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RNs Help Open New Era at Mercy Medical Center

The highly anticipated opening of Mercy Medical Center’s Mary Catherine Bunting Center on Dec. 19 in Baltimore ushered in a new era of patient services.

Because nurses played pivotal roles in the design of the 20-story, $400 million building, patients aren’t the only ones feeling special.

Christine Wagner, an RN on the progressive care unit, was chosen to serve on the Mercy transition team. Wagner was involved with intensive two-week training programs used to prepare nurses for the move to the new building.

“The floors were designed with the caregiver in mind,” she said in a story on Mercy’s website. “We now have ample space for charting, transporting patients and storage of medications and equipment. Also, the new technological tools will help us be more efficient.”

Photo by Patrick Ross
The new Baltimore facility features three eco-friendly rooftop gardens with impressive views of the city.

The facility was built thanks to the generosity of Bunting, a nurse-benefactor whose donation toward funding the facility was called “one of the largest private financial gifts ever to a community teaching hospital,” according to a Mercy news release in 2009.

The hospital has not disclosed the donation amount from Bunting, who retired as a CNP in 1996.

Among the technological highlights is a “Get Well” network, accessible from patients’ bedsides. The network allows patients to watch videos to assist with learning about a specific condition.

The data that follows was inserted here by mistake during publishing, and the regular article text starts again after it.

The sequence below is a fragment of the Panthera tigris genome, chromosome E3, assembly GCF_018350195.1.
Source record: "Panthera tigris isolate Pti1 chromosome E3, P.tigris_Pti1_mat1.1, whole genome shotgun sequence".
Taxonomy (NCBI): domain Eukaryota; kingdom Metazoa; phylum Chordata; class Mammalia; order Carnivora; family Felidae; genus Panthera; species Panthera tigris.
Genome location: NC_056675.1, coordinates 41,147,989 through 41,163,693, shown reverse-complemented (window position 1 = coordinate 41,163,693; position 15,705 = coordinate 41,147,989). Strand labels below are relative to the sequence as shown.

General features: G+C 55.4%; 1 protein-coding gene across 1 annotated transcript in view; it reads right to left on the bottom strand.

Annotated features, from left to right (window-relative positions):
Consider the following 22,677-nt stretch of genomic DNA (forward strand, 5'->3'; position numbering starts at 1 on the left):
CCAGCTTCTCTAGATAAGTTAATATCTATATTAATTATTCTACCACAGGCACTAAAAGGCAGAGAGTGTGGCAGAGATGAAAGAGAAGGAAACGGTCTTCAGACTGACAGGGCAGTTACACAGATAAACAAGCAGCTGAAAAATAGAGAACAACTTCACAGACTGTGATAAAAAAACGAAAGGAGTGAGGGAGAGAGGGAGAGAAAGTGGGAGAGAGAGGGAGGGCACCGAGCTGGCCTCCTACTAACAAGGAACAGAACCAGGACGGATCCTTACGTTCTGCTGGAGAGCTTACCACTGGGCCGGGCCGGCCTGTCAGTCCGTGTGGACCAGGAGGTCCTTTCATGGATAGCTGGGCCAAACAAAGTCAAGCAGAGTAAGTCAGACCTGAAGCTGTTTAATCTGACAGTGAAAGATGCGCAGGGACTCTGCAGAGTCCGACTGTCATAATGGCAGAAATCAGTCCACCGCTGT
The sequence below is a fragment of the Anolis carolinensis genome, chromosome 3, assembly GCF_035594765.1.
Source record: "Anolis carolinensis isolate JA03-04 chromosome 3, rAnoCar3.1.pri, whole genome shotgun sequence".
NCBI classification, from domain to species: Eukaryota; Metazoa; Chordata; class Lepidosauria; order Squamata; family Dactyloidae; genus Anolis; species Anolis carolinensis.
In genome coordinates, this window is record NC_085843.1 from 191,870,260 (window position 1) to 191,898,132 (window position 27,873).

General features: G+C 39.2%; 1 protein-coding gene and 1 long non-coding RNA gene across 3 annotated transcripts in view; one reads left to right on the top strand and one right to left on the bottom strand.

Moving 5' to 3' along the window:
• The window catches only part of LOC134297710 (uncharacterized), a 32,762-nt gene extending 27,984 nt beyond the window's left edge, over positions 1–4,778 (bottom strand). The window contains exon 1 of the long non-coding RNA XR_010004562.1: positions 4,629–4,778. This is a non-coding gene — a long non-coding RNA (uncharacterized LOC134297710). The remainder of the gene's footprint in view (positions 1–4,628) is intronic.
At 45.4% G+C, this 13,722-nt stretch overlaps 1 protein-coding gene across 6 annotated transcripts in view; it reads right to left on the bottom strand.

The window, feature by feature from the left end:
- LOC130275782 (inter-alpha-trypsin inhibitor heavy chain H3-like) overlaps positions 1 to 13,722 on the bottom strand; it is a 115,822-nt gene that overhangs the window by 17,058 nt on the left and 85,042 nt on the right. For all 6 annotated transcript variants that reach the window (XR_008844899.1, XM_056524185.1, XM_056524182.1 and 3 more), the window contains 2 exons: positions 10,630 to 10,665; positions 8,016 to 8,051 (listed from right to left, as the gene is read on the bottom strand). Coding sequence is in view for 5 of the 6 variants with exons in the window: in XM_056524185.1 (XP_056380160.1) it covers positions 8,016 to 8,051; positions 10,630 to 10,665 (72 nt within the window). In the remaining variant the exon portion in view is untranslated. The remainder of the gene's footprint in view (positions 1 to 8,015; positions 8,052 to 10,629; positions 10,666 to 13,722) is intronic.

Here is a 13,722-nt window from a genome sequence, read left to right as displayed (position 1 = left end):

Mary Catherine Bunting

Nurses also carry personal communication devices that allow them to page physicians and communicate directly to patients.

The private patient rooms, nearly three times the size of the old rooms, feature access to a personal bathroom, a 32-inch flat-screen TV, personal safe, sofa with pull-out ottoman, built-in countertops and a separate nursing station.

Each room also has an observation window, which allows nurses to check on their patients’ status without entering the room.

Among the other features of the Bunting Center are:

• Fifteen large ORs with technological advances and the latest med/surg equipment.

• Buildingwide Wi-Fi access.

• The Chapel of Light, with 20-foot-high clear glass walls containing hundreds of opaque nuggets of a variety of colors. The chapel is available to people of all religions and faiths.

Photo courtesy of Mercy Medical Center
Nurses played key roles in Mercy’s transition into the 700,000 square foot facility.

• Three eco-friendly rooftop gardens.

• Four, 36-foot-tall illuminated light pillars in a garden outside the main lobby. The pillars, which glow green at night, are enscribed with the history of the 16 Sisters of Mercy who have served as president of the hospital since the sisters came to Baltimore in 1874.

By | 2021-05-27T12:17:06-04:00 February 7th, 2011|Categories: Nurses Stories|0 Comments

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